This month we decided to dig into the management side of product management, and dug into Andy Grove’s seminal book, High Output Management.
I don’t want to spoil the podcast ending, but Sandi gave this a solid 5 out of 5 on the pony scale (🐴🐴🐴🐴🐴).
We don’t hand out our ponies lightly, this is a great read for product managers at every stage.
I’m not a manager, are you sure this book is for me?
Absolutely! I’m not a manager either—not of people, anyway—but this was still one of the most helpful books I’ve read about the craft of getting things in front of customers!
Andy Grove wrote this book for two audiences:
- People managers—those who supervise other humans.
- Know-how managers—those who shape the work of others without direct authority.
I can’t think of a better direct example of a know-how manager than a product manager. While about 100% of the book applies to people managers, close to 90% applies to us know-how managers.
Highlights from the show
Output based v. Activity based
How do you know if you’re a good product manager? I ask myself this question at least once a month (and not in a “well done, you’re so introspective” kind of way… more like a “oh god, I hope I don’t ruin anything today” kind of way).
Grove offers some valuable guidance for anyone looking to measure their effectiveness: don’t judge your activities—judge your output.
That’s basically the premise (and title!) of the whole book. You’re judged for the work that your team does. What’s the output? That’s all that matters.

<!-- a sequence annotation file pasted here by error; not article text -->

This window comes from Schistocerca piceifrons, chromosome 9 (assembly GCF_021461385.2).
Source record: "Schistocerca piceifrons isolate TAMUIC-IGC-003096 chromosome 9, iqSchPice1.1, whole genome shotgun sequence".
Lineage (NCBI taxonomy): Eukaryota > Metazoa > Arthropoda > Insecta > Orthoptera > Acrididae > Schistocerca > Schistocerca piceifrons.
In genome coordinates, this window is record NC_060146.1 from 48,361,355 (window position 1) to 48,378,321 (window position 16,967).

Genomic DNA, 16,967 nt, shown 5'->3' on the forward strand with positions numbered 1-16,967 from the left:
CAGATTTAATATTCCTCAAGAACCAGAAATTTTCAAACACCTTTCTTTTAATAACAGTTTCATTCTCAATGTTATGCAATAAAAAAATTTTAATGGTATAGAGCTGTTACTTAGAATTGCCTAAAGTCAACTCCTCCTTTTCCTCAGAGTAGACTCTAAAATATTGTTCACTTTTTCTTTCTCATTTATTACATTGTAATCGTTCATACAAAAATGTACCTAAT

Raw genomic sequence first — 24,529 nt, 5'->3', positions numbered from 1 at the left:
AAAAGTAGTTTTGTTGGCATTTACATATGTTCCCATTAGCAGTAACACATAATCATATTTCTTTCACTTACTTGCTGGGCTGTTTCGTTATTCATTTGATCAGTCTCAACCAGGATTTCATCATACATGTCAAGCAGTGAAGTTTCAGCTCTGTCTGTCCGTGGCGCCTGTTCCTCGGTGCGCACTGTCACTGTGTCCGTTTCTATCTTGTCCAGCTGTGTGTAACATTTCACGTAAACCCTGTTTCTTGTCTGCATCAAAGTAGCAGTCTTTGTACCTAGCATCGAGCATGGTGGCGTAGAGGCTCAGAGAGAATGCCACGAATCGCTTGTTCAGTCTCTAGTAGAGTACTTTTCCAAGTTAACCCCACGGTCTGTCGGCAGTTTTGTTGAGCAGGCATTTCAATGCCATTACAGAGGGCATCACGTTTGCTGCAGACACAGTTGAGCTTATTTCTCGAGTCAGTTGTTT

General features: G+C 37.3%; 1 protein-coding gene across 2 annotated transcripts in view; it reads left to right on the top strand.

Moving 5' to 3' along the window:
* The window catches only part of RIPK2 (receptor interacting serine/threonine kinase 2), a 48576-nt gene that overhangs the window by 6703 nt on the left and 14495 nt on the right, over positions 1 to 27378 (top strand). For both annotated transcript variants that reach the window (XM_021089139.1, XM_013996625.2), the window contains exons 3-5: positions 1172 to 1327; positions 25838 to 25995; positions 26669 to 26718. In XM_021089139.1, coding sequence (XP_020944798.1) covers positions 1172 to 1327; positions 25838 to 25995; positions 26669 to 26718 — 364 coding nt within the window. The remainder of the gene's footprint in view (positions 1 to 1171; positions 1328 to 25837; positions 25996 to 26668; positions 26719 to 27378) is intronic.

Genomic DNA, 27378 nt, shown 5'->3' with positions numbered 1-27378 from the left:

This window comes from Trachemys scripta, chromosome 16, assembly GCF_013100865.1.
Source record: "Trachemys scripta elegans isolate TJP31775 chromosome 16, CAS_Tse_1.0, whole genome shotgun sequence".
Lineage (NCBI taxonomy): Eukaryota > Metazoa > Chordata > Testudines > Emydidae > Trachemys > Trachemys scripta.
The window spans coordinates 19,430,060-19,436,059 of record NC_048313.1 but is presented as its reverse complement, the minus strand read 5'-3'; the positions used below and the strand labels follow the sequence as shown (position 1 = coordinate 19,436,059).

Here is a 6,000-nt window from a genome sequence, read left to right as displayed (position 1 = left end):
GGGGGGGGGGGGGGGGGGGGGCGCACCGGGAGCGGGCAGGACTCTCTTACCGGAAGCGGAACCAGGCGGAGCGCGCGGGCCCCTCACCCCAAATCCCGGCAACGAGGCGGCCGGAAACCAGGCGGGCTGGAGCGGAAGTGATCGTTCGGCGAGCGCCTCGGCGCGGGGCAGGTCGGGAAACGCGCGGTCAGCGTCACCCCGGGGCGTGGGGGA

As a PM it can feel so satisfying to do that bit of data investigation, dig in on that user research, triage those bugs, write that spec.
All these activities are often needed to get to output, but they have no value on their own.
You can be the world’s best spec writer, churning out spec after immaculate spec every day, but if your teams aren’t getting features in front of customers, you’re a shitty PM.
The “out of industry” trap
Grove talks about how hands-on (or hands-off) to be as a manager. His main advice: tailor your approach to how experienced your report is. The more experienced, the less involved you should be in their day-to-day.
Totally sensible. But he adds a little twist—it doesn’t matter how generically experienced that person is, what you should measure is the Task-Relevant Maturity (TRM) of the person you’re managing for the role they're currently in.
This one comes up in product management all the time!
It’s very rare to hire a product manager right out of college. Only the largest organizations (Facebook, Microsoft, Google, etc) hire and train new grads, and they each only take about 20 a year. Most people who start working in product management come from some other role (engineering, testing, marketing, etc) or from out of industry altogether.
If you’re managing a PM who’s got 5 years of work experience, you may expect them to be a reasonably autonomous employee. But if all their experience comes from other roles, or out of industry, they are going to have really low TRM in product management and need a lot more direction than you might expect.
I’ve seen this happen more than once, and even been that fledgeling PM myself. There’s a surprising number of things your new PM won’t know, no matter how many years they worked in tech marketing, finance, or consulting.
Don’t give your new PMs enough rope to hang themselves. Make sure you allot plenty of time to training a fresh PM, even if they have years of other work experience.
We'd love to hear your thoughts on the episode. Feel free to tweet at us @ClearlyProduct. Also, let us know if you've got a book in mind that would make a great episode!
Happy listening :)